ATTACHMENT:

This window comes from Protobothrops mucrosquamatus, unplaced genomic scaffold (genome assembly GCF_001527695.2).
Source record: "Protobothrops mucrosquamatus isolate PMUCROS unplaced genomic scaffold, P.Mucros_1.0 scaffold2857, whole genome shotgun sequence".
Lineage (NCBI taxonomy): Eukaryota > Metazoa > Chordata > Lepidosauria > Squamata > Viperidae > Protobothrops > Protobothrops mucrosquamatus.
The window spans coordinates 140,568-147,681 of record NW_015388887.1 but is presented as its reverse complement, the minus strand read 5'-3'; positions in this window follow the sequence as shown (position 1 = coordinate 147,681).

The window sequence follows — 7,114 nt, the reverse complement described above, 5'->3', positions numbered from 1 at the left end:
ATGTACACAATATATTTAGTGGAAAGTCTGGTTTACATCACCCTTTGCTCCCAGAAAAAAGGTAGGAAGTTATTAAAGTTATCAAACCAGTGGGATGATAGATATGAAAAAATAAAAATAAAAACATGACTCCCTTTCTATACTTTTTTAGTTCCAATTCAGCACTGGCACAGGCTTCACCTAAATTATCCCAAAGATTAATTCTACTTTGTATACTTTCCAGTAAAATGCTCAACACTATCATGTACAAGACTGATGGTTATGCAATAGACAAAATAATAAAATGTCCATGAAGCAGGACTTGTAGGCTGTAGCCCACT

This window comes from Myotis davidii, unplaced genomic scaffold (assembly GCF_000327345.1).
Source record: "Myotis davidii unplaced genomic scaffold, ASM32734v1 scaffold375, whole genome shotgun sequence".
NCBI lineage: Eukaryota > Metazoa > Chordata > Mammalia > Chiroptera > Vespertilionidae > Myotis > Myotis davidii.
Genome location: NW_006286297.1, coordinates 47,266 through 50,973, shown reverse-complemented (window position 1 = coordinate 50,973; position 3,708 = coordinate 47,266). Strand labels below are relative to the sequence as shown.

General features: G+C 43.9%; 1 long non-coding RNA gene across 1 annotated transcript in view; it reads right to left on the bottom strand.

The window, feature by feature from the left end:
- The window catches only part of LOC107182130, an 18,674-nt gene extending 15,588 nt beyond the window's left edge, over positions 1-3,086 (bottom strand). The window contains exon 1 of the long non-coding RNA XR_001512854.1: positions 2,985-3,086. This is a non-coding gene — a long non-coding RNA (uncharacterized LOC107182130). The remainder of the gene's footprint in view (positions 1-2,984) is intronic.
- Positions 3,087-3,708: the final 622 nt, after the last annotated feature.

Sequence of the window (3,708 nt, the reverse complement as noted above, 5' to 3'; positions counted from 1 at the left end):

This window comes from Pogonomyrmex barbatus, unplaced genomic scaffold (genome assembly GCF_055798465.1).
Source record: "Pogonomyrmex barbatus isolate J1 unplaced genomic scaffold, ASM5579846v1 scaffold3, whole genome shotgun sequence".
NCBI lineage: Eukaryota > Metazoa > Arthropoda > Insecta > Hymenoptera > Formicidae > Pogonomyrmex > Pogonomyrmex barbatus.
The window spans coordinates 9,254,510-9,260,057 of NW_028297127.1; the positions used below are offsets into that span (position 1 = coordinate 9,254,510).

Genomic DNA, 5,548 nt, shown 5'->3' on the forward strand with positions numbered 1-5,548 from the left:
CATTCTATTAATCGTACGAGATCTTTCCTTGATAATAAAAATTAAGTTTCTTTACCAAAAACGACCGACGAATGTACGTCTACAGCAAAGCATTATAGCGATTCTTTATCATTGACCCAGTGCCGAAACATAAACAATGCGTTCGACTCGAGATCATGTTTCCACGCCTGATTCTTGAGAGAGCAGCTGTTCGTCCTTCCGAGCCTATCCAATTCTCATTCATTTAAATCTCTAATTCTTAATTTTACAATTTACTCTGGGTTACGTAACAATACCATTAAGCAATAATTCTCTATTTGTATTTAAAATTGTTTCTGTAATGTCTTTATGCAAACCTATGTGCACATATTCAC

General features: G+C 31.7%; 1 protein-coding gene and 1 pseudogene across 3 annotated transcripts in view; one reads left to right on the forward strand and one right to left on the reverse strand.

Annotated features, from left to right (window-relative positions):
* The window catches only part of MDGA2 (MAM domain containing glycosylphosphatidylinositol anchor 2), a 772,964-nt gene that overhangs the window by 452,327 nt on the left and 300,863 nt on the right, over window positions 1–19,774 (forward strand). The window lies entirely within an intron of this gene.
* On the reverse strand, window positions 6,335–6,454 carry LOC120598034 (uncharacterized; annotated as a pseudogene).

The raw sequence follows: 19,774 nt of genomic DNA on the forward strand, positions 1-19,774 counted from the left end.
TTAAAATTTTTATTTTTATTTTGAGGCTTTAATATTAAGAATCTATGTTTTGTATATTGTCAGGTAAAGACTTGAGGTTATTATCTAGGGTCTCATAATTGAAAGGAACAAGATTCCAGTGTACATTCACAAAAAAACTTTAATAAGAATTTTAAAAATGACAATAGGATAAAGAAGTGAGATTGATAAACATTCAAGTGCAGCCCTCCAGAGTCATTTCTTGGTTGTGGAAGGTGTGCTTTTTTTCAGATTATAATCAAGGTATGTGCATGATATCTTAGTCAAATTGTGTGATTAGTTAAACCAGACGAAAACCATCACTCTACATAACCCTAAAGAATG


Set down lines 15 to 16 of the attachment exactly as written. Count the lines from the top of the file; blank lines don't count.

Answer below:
Sequence of the window (3,708 nt, the reverse complement as noted above, 5' to 3'; positions counted from 1 at the left end):

This window comes from Pogonomyrmex barbatus, unplaced genomic scaffold (genome assembly GCF_055798465.1).